Eventually, a friend of the band, Chad vanGaalen, sent over a huge list of potentials. There were jokey names (Male Pattern Baldness), names that sounded like mid-90s Pixies peers (Floating Acid Baths) and everything in between (Chandelier Hats). One of the names on the list was Preoccupations.
The band’s former manager loved Preoccupations right out of the gate, and so did everybody at the label. There was some concern within the band that it was too long and might be difficult to put on a shirt, but overall it was the least objectionable idea yet. It was late March. The nameless band had just finished mastering a new album and a summer tour was imminent. They’d delayed announcing a new name as long as they could. So the band already knew they were under the gun by the time Los Angeles’ Fuck Yeah Fest accidentally sent out a poster billing them as Viet Cong.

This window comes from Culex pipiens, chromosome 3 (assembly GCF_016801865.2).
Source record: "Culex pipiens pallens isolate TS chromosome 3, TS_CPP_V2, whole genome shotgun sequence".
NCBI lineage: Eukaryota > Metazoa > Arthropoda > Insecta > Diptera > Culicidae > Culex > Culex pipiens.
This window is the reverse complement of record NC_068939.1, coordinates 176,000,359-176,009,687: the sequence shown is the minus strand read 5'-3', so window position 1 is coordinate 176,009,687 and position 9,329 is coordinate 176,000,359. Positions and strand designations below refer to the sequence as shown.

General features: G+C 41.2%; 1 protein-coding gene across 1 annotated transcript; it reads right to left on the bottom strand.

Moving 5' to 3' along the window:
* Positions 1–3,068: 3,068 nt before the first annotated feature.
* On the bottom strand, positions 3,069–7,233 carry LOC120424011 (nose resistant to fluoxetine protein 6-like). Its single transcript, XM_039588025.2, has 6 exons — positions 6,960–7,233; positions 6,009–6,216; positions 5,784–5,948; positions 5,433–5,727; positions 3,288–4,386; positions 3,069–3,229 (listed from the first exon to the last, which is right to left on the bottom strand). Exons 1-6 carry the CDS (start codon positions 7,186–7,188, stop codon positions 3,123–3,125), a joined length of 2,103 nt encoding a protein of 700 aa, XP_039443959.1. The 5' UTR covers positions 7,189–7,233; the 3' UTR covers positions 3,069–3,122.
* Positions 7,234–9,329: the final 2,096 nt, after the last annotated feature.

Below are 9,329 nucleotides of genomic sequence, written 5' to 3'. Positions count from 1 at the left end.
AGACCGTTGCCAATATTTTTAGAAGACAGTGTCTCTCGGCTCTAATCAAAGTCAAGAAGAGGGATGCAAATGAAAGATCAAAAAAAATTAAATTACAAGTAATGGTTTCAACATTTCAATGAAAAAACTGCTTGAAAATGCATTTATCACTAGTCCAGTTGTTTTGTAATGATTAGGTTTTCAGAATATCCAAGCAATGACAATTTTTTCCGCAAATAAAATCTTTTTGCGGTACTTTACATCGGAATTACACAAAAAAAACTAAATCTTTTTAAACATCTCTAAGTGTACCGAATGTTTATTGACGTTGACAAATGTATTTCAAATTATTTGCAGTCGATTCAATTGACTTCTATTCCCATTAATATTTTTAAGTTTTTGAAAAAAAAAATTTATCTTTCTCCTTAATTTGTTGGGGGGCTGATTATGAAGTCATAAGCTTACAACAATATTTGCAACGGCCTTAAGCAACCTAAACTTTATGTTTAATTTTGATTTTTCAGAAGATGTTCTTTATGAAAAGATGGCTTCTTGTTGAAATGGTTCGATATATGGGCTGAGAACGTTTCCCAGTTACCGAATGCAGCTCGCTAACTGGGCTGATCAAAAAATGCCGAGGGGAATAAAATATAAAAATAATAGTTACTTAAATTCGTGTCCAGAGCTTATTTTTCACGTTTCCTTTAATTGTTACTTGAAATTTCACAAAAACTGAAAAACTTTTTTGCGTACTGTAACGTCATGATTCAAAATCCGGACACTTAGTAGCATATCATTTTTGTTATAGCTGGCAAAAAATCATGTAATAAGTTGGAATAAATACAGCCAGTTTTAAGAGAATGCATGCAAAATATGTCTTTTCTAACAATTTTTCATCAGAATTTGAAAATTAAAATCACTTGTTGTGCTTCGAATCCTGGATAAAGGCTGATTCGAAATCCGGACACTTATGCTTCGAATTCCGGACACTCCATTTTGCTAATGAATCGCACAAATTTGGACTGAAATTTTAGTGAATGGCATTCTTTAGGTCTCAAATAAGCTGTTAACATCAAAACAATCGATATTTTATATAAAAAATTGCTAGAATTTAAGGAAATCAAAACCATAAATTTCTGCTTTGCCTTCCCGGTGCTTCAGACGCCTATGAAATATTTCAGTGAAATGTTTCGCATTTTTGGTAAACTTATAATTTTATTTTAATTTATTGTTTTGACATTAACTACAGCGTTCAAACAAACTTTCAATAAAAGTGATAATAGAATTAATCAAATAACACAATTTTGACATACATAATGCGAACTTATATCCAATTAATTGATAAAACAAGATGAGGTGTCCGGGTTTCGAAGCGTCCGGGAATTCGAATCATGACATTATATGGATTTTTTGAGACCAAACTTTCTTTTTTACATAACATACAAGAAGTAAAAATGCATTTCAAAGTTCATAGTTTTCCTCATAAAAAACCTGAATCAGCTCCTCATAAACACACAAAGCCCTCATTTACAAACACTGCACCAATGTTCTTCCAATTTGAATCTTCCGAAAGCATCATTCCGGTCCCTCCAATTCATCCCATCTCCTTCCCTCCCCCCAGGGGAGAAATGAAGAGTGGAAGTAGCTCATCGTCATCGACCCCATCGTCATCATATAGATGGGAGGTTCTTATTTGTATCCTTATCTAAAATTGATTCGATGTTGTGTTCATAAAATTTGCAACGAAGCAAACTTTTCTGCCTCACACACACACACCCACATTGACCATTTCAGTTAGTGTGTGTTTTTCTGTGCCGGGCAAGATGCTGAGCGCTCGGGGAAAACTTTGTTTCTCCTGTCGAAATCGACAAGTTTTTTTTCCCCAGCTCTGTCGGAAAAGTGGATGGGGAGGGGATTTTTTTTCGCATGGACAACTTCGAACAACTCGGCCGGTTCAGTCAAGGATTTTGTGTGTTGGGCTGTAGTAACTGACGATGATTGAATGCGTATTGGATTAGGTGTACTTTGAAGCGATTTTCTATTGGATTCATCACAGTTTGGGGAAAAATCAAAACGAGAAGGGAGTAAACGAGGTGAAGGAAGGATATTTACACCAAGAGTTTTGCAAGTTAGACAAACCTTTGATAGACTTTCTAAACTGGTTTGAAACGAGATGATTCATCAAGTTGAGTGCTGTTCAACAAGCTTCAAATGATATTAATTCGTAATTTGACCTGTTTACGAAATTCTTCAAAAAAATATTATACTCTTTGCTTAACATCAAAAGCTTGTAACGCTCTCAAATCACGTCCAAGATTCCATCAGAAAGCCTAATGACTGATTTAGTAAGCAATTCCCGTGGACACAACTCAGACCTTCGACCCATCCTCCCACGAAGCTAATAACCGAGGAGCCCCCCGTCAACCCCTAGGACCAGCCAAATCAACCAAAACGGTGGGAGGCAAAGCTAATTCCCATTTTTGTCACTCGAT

In the wake of a minor uproar in which Canadian music magazine Exclaim held a running counter on its website showing the number of days since Viet Cong announced it was no longer called Viet Cong, the band settled on Preoccupations.
“Ultimately, we didn’t have anything better,” Monty says.
Preoccupations is who the band is now. New merch is on the way. Hate mail has ceased. And the previously self-titled album will eventually be reissued as Preoccupations’ Viet Cong. But what’s it like to make music for a respected indie outfit in the middle of forsaking its recognizability?